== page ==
The primary election season for the 2016 presidential cycle may be three years away but we've already noticed one name missing from the pack of would-be contenders in several polls. Former U.S. Sen. Rick Santorum, who finished second to former Massachusetts Gov. Mitt Romney in the 2012 Republican primaries, is not getting much pollster attention. That stood out to us because Romney finished second in the 2008 Republican primaries to U.S. Sen. John McCain of Arizona, who finished second in 2000 to former Texas Gov. George W. Bush. McCain and Romney went on to win the GOP nomination for president in their next attempts.
So Santorum's next in line and should be part of the 2016 pack of GOP contenders, right? John Brabender, a senior Santorum strategist, shrugs off the lack of respect, saying pollsters and the media get distracted by what he calls the "shiny new toy theory." To explain, Brabender notes that U.S. Rep. Michele Bachmann of Minnesota, Texas Gov. Rick Perry and radio host Herman Cain all enjoyed brief success and plenty of attention in 2012 before flaming out.
Brabender puts the odds of Santorum running for president at "better than 50/50 for sure." Santorum, who represented Pennsylvania for two Senate terms and now lives in Virginia, told Newsmax.com on Wednesday that he is "certainly" open to another White House bid. "I'm making no commitments at this point, but we're not doing anything inconsistent with running in 2016," Santorum said. Brabender notes that Santorum will be in Iowa twice this month to speak to fund-raisers for religious groups. Santorum narrowly won the 2012 Iowa caucus, one of his 11 primary victories that year. "Within the Republican Party, there has been this historic tradition that the person who comes in second generally does well and wins the nomination the next time," Brabender said, brushing aside the attention other potential GOP stars are now getting. "It really matters who's standing at the end, not the beginning."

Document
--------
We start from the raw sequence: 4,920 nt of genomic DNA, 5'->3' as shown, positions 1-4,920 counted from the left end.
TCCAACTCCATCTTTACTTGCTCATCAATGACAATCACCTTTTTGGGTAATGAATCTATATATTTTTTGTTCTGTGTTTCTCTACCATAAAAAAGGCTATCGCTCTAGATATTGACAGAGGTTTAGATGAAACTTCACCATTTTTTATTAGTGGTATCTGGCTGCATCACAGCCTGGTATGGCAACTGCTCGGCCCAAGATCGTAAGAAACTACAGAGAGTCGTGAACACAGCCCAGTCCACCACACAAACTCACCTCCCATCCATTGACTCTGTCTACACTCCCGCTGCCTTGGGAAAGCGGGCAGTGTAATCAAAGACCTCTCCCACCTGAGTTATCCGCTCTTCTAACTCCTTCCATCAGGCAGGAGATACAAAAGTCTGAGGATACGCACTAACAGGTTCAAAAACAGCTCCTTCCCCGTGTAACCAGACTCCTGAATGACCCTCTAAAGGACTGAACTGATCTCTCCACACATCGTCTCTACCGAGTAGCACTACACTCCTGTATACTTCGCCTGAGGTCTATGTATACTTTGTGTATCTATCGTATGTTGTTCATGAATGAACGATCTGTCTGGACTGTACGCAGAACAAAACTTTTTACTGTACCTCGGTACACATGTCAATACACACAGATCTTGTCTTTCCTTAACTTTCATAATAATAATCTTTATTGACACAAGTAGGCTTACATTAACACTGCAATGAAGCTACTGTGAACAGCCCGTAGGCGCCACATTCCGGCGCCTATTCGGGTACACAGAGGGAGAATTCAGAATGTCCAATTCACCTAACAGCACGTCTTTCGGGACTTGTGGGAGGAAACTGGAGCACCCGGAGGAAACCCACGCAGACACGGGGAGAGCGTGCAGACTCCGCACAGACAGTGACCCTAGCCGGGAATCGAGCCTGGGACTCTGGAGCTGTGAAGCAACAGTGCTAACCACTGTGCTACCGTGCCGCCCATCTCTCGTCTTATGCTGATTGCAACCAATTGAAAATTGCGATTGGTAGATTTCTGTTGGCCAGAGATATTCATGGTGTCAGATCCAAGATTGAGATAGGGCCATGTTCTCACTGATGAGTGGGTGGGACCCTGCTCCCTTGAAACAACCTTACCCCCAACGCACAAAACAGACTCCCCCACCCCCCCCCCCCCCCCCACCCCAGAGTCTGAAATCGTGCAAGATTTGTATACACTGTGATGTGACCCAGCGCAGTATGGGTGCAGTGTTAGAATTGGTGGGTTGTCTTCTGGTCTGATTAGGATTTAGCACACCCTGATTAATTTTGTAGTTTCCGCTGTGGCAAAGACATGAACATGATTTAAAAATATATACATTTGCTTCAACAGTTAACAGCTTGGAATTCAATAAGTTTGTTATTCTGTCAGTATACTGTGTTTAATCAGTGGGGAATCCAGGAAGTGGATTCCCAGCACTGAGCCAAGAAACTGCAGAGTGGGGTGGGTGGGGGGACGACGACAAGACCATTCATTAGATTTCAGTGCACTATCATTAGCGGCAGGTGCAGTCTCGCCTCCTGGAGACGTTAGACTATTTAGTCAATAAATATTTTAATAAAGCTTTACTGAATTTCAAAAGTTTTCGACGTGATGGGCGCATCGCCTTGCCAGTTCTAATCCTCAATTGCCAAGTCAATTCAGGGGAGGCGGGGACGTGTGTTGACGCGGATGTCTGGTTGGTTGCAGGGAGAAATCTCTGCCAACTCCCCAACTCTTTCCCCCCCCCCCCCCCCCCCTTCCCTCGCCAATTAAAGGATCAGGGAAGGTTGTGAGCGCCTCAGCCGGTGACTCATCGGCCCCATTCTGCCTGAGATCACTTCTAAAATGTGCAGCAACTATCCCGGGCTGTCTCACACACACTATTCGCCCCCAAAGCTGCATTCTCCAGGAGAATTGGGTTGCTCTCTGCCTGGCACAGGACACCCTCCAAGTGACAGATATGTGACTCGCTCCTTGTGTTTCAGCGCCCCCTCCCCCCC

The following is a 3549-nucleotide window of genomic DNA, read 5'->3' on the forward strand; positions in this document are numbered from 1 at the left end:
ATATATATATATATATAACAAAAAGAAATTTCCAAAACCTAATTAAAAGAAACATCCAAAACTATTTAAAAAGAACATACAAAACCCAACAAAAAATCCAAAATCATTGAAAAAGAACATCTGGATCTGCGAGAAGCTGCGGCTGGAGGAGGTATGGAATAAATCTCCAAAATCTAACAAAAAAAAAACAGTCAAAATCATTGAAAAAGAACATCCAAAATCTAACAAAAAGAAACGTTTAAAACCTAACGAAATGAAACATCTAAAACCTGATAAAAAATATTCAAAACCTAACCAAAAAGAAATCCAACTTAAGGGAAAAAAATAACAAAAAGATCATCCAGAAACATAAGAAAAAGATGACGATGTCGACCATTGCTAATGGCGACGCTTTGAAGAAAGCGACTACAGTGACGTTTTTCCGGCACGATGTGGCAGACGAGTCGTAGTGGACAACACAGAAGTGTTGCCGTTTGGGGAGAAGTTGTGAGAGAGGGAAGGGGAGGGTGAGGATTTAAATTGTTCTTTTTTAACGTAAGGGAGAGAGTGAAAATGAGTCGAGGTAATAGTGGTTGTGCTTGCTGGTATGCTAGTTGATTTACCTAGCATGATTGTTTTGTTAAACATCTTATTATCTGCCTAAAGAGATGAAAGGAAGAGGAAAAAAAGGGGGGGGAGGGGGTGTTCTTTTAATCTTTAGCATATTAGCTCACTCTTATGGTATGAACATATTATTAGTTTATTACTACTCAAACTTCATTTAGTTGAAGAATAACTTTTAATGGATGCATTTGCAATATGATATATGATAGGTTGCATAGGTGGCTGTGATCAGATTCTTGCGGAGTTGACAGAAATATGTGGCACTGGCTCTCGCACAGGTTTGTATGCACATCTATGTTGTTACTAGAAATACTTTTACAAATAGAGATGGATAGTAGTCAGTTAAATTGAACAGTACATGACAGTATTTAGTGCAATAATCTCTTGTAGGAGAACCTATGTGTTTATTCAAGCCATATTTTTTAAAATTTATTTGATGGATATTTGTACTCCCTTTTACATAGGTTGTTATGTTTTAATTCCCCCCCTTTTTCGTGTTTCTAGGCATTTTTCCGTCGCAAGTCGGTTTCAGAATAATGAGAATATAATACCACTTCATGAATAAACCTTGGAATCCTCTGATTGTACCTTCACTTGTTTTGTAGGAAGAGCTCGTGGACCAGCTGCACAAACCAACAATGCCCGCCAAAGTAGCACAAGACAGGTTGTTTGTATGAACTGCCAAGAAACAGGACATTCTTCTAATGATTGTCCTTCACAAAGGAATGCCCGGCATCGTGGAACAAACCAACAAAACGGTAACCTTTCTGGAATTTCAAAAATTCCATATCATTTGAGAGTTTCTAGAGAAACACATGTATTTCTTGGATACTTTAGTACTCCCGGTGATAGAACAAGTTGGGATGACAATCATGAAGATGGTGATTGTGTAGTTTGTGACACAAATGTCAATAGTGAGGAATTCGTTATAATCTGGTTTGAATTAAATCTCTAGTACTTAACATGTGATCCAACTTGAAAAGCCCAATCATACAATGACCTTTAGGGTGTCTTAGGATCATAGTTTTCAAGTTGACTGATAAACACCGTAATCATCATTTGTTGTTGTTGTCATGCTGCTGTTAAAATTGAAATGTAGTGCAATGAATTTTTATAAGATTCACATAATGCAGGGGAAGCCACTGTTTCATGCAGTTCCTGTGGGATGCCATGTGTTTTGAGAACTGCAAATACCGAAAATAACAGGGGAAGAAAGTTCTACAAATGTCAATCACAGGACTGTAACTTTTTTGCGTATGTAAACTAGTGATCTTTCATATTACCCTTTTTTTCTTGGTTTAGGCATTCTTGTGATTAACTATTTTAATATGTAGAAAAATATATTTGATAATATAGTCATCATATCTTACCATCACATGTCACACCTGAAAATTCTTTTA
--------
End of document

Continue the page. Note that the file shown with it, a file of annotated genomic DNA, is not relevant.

Millionaire business executive Tom Knox says he won't run for Pennsylvania governor and is instead considering another bid for Philadelphia mayor. Knox said in a statement Thursday he has decided not to run for governor. In recent weeks, other Democrats have been announcing plans to challenge Republican Gov. Tom Corbett in his expected 2014 re-election bid. But Knox says he's instead "seriously considering" running for mayor of Philadelphia in 2015. He lost to now-Mayor Michael Nutter in a five-way Democratic primary in May 2007. He had campaigned for governor in 2010, but withdrew before the primary. Nutter was re-elected to a second term in 2011 and cannot run again. Knox says he plans a formal announcement of his plans in the near future. Philadelphia Daily News, Associated Press